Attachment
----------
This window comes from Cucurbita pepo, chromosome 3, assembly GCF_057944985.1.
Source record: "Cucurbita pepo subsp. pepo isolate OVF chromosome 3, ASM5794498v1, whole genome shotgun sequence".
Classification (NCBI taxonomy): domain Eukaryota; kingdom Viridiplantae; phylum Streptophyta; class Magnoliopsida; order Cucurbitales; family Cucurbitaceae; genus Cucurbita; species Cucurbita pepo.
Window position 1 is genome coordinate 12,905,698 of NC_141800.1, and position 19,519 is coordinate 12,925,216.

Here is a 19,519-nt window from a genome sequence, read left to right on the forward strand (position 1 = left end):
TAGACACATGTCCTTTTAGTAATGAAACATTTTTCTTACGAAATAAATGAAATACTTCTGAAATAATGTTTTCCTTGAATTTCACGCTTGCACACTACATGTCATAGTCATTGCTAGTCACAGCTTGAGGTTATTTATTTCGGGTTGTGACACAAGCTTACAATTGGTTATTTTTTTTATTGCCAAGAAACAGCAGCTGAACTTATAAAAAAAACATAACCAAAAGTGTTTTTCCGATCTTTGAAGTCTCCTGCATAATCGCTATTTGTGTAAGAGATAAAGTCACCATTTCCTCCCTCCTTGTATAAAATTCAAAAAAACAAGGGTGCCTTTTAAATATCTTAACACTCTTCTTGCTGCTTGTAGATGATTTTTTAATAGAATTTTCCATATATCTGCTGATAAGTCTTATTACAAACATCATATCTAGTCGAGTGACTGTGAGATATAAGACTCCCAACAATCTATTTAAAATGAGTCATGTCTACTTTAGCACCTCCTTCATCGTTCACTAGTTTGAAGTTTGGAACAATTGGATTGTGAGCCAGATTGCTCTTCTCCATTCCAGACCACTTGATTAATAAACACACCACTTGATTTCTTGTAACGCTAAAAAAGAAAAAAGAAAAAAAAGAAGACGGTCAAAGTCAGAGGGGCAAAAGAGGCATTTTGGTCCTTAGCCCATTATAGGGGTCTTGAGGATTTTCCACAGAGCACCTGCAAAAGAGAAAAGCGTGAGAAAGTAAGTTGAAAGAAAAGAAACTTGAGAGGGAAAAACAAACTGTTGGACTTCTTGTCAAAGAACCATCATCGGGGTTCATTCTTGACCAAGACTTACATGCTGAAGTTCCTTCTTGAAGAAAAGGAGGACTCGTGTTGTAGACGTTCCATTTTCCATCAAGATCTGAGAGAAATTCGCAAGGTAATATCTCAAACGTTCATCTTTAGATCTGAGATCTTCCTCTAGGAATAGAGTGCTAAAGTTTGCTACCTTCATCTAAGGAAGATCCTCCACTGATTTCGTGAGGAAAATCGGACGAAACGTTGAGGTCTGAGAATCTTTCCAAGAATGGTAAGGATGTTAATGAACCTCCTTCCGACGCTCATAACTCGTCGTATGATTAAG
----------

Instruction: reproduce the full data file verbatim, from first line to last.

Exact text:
This window comes from Cucurbita pepo, chromosome 3, assembly GCF_057944985.1.
Source record: "Cucurbita pepo subsp. pepo isolate OVF chromosome 3, ASM5794498v1, whole genome shotgun sequence".
Classification (NCBI taxonomy): domain Eukaryota; kingdom Viridiplantae; phylum Streptophyta; class Magnoliopsida; order Cucurbitales; family Cucurbitaceae; genus Cucurbita; species Cucurbita pepo.
Window position 1 is genome coordinate 12,905,698 of NC_141800.1, and position 19,519 is coordinate 12,925,216.

Here is a 19,519-nt window from a genome sequence, read left to right on the forward strand (position 1 = left end):
TAGACACATGTCCTTTTAGTAATGAAACATTTTTCTTACGAAATAAATGAAATACTTCTGAAATAATGTTTTCCTTGAATTTCACGCTTGCACACTACATGTCATAGTCATTGCTAGTCACAGCTTGAGGTTATTTATTTCGGGTTGTGACACAAGCTTACAATTGGTTATTTTTTTTATTGCCAAGAAACAGCAGCTGAACTTATAAAAAAAACATAACCAAAAGTGTTTTTCCGATCTTTGAAGTCTCCTGCATAATCGCTATTTGTGTAAGAGATAAAGTCACCATTTCCTCCCTCCTTGTATAAAATTCAAAAAAACAAGGGTGCCTTTTAAATATCTTAACACTCTTCTTGCTGCTTGTAGATGATTTTTTAATAGAATTTTCCATATATCTGCTGATAAGTCTTATTACAAACATCATATCTAGTCGAGTGACTGTGAGATATAAGACTCCCAACAATCTATTTAAAATGAGTCATGTCTACTTTAGCACCTCCTTCATCGTTCACTAGTTTGAAGTTTGGAACAATTGGATTGTGAGCCAGATTGCTCTTCTCCATTCCAGACCACTTGATTAATAAACACACCACTTGATTTCTTGTAACGCTAAAAAAGAAAAAAGAAAAAAAAGAAGACGGTCAAAGTCAGAGGGGCAAAAGAGGCATTTTGGTCCTTAGCCCATTATAGGGGTCTTGAGGATTTTCCACAGAGCACCTGCAAAAGAGAAAAGCGTGAGAAAGTAAGTTGAAAGAAAAGAAACTTGAGAGGGAAAAACAAACTGTTGGACTTCTTGTCAAAGAACCATCATCGGGGTTCATTCTTGACCAAGACTTACATGCTGAAGTTCCTTCTTGAAGAAAAGGAGGACTCGTGTTGTAGACGTTCCATTTTCCATCAAGATCTGAGAGAAATTCGCAAGGTAATATCTCAAACGTTCATCTTTAGATCTGAGATCTTCCTCTAGGAATAGAGTGCTAAAGTTTGCTACCTTCATCTAAGGAAGATCCTCCACTGATTTCGTGAGGAAAATCGGACGAAACGTTGAGGTCTGAGAATCTTTCCAAGAATGGTAAGGATGTTAATGAACCTCCTTCCGACGCTCATAACTCGTCGTATGATTAAG